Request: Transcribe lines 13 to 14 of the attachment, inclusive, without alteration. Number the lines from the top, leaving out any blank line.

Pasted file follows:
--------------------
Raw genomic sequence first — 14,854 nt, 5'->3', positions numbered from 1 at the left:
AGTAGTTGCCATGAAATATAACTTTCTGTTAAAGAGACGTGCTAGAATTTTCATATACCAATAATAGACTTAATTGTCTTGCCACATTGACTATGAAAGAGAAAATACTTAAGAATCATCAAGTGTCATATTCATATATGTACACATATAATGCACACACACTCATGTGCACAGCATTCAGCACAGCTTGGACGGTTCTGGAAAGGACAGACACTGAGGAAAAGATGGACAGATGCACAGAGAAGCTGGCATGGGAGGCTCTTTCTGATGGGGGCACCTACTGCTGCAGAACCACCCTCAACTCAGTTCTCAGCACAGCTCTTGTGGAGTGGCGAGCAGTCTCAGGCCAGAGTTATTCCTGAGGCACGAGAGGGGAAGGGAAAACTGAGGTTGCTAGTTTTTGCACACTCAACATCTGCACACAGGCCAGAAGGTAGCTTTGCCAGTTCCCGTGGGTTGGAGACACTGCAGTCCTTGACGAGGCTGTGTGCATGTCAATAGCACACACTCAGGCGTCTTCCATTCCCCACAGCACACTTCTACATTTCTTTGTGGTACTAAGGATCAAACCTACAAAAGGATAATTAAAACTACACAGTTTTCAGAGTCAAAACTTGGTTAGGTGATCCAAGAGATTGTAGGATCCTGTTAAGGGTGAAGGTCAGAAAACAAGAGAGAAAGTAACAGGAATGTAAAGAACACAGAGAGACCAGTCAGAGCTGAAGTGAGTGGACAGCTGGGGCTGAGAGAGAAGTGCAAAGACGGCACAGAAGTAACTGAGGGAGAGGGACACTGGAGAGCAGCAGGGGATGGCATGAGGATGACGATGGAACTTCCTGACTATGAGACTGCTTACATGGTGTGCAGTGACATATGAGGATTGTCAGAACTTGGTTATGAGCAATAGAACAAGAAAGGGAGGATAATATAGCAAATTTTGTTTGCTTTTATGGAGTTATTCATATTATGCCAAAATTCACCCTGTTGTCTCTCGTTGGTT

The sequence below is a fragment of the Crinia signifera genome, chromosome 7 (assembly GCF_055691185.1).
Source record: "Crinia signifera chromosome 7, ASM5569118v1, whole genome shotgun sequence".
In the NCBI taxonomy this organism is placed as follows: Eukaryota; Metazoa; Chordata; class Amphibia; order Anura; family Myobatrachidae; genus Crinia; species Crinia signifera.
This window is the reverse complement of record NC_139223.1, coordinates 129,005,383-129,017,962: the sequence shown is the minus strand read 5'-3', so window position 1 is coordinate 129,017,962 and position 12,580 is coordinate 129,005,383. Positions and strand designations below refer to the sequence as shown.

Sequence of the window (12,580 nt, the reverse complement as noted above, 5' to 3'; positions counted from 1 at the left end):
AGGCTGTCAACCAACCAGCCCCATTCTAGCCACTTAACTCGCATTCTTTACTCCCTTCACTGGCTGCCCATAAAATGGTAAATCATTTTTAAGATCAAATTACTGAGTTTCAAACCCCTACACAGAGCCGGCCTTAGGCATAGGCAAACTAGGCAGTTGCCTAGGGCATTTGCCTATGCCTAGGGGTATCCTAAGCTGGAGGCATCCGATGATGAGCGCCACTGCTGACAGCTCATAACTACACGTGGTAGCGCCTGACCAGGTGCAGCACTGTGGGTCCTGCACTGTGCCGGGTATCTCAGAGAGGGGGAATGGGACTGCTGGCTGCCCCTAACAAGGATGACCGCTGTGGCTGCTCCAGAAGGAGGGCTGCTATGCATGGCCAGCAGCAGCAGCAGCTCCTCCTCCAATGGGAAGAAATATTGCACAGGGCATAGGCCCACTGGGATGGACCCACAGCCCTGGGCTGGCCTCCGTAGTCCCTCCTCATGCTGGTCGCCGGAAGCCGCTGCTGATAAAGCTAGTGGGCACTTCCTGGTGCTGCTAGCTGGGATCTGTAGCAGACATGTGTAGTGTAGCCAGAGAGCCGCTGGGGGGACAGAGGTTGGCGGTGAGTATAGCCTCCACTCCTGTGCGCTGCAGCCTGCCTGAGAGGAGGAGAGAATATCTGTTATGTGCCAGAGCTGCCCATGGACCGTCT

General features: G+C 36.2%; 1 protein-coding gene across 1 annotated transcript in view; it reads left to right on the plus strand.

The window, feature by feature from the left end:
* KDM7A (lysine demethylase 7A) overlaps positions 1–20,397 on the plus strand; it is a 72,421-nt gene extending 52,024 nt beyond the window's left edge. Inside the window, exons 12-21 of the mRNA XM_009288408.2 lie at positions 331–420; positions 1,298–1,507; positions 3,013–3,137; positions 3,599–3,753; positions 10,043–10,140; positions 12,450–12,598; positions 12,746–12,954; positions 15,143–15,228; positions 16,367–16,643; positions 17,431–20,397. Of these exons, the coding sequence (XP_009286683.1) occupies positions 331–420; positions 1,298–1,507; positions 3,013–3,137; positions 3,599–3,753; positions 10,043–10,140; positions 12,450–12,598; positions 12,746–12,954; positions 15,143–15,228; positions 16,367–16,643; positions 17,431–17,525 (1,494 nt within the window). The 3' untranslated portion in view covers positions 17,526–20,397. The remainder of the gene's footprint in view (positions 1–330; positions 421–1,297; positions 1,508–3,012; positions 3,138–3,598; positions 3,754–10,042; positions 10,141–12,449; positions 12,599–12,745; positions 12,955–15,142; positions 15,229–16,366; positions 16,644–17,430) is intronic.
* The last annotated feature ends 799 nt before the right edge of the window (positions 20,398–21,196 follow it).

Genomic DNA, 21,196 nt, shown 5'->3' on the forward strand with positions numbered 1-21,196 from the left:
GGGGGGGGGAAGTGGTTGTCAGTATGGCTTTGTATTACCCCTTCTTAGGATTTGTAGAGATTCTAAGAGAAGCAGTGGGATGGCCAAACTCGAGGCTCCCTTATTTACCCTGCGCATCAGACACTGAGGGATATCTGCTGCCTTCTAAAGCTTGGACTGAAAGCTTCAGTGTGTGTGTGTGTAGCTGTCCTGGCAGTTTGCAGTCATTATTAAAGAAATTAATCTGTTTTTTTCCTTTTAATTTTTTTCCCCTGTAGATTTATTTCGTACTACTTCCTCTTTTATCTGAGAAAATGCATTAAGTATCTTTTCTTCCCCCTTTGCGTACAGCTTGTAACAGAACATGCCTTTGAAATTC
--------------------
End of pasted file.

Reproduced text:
Genomic DNA, 21,196 nt, shown 5'->3' on the forward strand with positions numbered 1-21,196 from the left:
GGGGGGGGGAAGTGGTTGTCAGTATGGCTTTGTATTACCCCTTCTTAGGATTTGTAGAGATTCTAAGAGAAGCAGTGGGATGGCCAAACTCGAGGCTCCCTTATTTACCCTGCGCATCAGACACTGAGGGATATCTGCTGCCTTCTAAAGCTTGGACTGAAAGCTTCAGTGTGTGTGTGTGTAGCTGTCCTGGCAGTTTGCAGTCATTATTAAAGAAATTAATCTGTTTTTTTCCTTTTAATTTTTTTCCCCTGTAGATTTATTTCGTACTACTTCCTCTTTTATCTGAGAAAATGCATTAAGTATCTTTTCTTCCCCCTTTGCGTACAGCTTGTAACAGAACATGCCTTTGAAATTC